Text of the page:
Greenpeace's War On Plastic

FMCG
September 17, 2021

According to this Greenpeace report, UK supermarkets could be able to eliminate up to 50% of their plastic packaging within the next 5 years by heavily focusing on a mere 54 key categories.

Moreover, a 35% reduction can be achieved by focusing purely on the 13 biggest offending categories, according to the report. These 13 categories are as follows:

  • Fizzy drinks
  • Milk
  • Bottled water
  • Still drinks & fruit juices
  • Household cleaning products
  • Detergents and softeners
  • Sports and energy drinks
  • Rice
  • Vegetables
  • Salads
  • Fruit
  • Dilatable drinks
  • Bath and shower products

Greenpeace offered a myriad of suggestions on how to tackle each of these categories such as refill stations and / or ˜dispensing fountains' for fizzy drinks, vending machines that will refill milk or a return to doorstop deliveries. A slightly less achievable reality in my opinion is their approach to bottled water which was to just stop selling them. According to Greenpeace, Ocado stopped selling bottled water amidst lockdown to free-up delivery capacity and therefore according to Greenpeace then means that it will be a viable option for every supermarket in the UK. As you may have guessed by my tone, I don't quite share their sentiment that this would work / be viable! Bottled water is an incredibly convenient item to have stocked in stores, which by how much money the major companies make, is demonstrated very easily. I do not believe the bottled water companies, nor the consumer would EVER be okay with the total elimination of bottled water products, so I do believe this idea to be a localised success and not a viable option for grandiose supermarkets.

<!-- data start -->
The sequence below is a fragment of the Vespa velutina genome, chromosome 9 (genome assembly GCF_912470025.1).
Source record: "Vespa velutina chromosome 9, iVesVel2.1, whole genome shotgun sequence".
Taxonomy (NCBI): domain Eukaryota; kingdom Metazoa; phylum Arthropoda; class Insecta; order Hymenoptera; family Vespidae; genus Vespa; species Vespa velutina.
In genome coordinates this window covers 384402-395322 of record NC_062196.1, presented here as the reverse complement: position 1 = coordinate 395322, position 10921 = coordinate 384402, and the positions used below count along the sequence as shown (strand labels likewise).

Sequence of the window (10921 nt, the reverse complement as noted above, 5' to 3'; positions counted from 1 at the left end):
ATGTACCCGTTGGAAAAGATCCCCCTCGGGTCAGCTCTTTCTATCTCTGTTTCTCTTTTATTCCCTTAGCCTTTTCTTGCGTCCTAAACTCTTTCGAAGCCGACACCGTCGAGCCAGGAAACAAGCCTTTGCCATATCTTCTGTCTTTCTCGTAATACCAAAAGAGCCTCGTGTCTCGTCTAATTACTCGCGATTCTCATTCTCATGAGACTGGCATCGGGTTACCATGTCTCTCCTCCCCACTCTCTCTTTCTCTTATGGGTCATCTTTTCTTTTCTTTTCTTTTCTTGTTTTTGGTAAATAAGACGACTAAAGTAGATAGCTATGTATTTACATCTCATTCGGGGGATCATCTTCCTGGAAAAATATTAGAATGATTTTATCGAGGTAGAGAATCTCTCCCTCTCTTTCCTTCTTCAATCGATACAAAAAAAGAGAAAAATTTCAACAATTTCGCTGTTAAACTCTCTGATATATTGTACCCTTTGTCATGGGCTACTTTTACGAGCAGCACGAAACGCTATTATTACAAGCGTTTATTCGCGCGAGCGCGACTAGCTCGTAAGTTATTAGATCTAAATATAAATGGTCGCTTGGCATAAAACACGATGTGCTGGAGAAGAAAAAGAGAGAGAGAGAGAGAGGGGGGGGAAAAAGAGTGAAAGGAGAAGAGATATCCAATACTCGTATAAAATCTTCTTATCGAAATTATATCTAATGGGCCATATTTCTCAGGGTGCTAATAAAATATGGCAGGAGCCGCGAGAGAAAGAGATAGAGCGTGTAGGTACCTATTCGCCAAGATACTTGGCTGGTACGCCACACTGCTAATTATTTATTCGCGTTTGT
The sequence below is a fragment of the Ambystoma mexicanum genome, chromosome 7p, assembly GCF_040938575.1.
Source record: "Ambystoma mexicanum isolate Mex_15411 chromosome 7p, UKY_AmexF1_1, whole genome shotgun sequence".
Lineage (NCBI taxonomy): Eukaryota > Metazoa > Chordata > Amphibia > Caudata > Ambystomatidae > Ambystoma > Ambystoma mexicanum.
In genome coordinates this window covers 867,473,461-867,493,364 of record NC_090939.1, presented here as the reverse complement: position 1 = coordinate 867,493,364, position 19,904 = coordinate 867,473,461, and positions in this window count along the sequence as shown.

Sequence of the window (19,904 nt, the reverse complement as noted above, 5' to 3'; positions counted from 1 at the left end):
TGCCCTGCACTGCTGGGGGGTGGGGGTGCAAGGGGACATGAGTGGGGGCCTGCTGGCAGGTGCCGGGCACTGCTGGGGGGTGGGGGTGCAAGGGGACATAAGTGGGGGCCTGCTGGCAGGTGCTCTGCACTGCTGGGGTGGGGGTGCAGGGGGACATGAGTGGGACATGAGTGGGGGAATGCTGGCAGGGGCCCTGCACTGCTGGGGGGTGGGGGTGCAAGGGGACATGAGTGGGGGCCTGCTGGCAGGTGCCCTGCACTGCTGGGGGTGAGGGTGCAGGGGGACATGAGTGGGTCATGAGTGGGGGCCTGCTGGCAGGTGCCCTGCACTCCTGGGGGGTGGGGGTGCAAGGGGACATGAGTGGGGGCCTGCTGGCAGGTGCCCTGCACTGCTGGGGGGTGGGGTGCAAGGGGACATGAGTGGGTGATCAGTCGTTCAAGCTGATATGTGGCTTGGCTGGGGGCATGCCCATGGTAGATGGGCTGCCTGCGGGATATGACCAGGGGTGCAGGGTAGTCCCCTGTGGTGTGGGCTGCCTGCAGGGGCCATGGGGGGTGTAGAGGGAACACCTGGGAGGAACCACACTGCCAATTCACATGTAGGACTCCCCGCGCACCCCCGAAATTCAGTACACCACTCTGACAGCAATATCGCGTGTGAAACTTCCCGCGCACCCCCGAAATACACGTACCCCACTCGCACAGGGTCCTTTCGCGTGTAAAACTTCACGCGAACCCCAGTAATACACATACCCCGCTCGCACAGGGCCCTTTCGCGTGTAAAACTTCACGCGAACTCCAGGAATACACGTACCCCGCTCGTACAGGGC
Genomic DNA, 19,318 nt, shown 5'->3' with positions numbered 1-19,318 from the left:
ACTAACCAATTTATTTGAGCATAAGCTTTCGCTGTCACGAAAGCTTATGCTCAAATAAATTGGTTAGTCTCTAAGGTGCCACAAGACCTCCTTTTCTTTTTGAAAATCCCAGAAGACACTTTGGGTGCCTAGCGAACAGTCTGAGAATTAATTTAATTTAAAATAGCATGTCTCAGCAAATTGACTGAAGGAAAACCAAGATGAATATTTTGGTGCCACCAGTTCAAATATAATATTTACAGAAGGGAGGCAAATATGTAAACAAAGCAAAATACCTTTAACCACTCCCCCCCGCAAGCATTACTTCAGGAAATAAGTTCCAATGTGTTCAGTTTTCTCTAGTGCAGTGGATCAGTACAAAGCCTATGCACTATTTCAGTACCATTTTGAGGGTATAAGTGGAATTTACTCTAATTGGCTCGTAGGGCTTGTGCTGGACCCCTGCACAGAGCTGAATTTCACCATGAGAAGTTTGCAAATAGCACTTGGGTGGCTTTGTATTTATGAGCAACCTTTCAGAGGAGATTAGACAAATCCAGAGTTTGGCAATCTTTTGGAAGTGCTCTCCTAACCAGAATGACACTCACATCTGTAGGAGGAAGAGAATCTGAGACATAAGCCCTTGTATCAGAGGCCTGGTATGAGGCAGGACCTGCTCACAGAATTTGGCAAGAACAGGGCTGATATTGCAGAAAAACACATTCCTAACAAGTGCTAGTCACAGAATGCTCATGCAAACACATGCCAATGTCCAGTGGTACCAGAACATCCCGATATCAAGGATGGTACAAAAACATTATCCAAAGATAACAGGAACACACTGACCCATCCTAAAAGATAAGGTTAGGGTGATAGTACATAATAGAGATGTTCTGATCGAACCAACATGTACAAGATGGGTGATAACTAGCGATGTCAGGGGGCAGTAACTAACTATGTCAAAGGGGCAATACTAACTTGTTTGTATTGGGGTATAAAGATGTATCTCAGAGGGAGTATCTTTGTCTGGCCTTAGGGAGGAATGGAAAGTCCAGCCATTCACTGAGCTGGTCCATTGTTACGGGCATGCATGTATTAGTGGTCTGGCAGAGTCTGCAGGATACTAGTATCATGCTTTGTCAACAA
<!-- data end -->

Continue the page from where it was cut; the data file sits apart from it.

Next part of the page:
Right now, society treats packaging as something disposable “ something that can be used once then tossed away. This mindset has led to the plastic pollution crisis.....- GREENPEACE UK

Greenpeace wants to make a larger step towards reusable packaging as well, saying. Right now, society treats packaging as something disposable “ something that can be used once then tossed away. This mindset has led to the plastic pollution crisis, and moving back to refillable, reusable packaging is the best way to turn things around. Greenpeace follow this up by saying. Doing this will take a massive system change. The good news is research shows that reusable packaging can actually make money. As Greenpeace notes in their report, several supermarkets are already pledging to halve their plastic footprints by 2025 including both Aldi and Sainsbury's, with Morrisons currently being the only one to set specific targets for reusable packaging. Another company of note is Tesco who have just started a new partnership with Loop, as Greenpeace explains it, the project is thus. This project offers a variety of branded and unbranded products in reusable packaging. Customers pay a deposit after ordering online, and the products arrive on their doorsteps in a tote bag. Empties go back in the tote bag for collection when the next delivery arrives. Loop then washes, dries and refills the containers for reselling. Sounds pretty nifty to me!

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